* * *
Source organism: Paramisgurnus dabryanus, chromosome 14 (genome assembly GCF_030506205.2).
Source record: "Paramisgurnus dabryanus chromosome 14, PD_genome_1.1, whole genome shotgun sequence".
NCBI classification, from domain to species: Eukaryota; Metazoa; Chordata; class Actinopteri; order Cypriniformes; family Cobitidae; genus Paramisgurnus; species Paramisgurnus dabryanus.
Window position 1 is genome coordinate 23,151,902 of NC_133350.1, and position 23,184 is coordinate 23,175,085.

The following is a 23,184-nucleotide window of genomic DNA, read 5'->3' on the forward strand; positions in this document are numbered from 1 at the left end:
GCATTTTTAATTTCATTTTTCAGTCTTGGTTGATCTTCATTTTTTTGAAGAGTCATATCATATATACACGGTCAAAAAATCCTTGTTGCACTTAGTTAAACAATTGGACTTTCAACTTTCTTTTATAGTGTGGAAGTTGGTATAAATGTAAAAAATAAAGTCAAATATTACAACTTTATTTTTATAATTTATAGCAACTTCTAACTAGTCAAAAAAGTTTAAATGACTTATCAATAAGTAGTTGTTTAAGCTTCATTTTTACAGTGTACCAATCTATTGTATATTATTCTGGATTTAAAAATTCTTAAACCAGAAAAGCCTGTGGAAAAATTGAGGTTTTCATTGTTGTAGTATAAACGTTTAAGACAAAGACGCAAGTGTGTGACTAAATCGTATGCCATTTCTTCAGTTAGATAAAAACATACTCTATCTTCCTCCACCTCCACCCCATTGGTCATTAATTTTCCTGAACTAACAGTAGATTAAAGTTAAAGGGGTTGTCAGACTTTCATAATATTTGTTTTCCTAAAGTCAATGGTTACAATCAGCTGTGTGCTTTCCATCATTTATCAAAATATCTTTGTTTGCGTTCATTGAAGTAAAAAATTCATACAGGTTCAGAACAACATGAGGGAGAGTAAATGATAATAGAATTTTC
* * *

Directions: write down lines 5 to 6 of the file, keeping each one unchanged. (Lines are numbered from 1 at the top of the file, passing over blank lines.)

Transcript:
The following is a 23,184-nucleotide window of genomic DNA, read 5'->3' on the forward strand; positions in this document are numbered from 1 at the left end:
GCATTTTTAATTTCATTTTTCAGTCTTGGTTGATCTTCATTTTTTTGAAGAGTCATATCATATATACACGGTCAAAAAATCCTTGTTGCACTTAGTTAAACAATTGGACTTTCAACTTTCTTTTATAGTGTGGAAGTTGGTATAAATGTAAAAAATAAAGTCAAATATTACAACTTTATTTTTATAATTTATAGCAACTTCTAACTAGTCAAAAAAGTTTAAATGACTTATCAATAAGTAGTTGTTTAAGCTTCATTTTTACAGTGTACCAATCTATTGTATATTATTCTGGATTTAAAAATTCTTAAACCAGAAAAGCCTGTGGAAAAATTGAGGTTTTCATTGTTGTAGTATAAACGTTTAAGACAAAGACGCAAGTGTGTGACTAAATCGTATGCCATTTCTTCAGTTAGATAAAAACATACTCTATCTTCCTCCACCTCCACCCCATTGGTCATTAATTTTCCTGAACTAACAGTAGATTAAAGTTAAAGGGGTTGTCAGACTTTCATAATATTTGTTTTCCTAAAGTCAATGGTTACAATCAGCTGTGTGCTTTCCATCATTTATCAAAATATCTTTGTTTGCGTTCATTGAAGTAAAAAATTCATACAGGTTCAGAACAACATGAGGGAGAGTAAATGATAATAGAATTTTC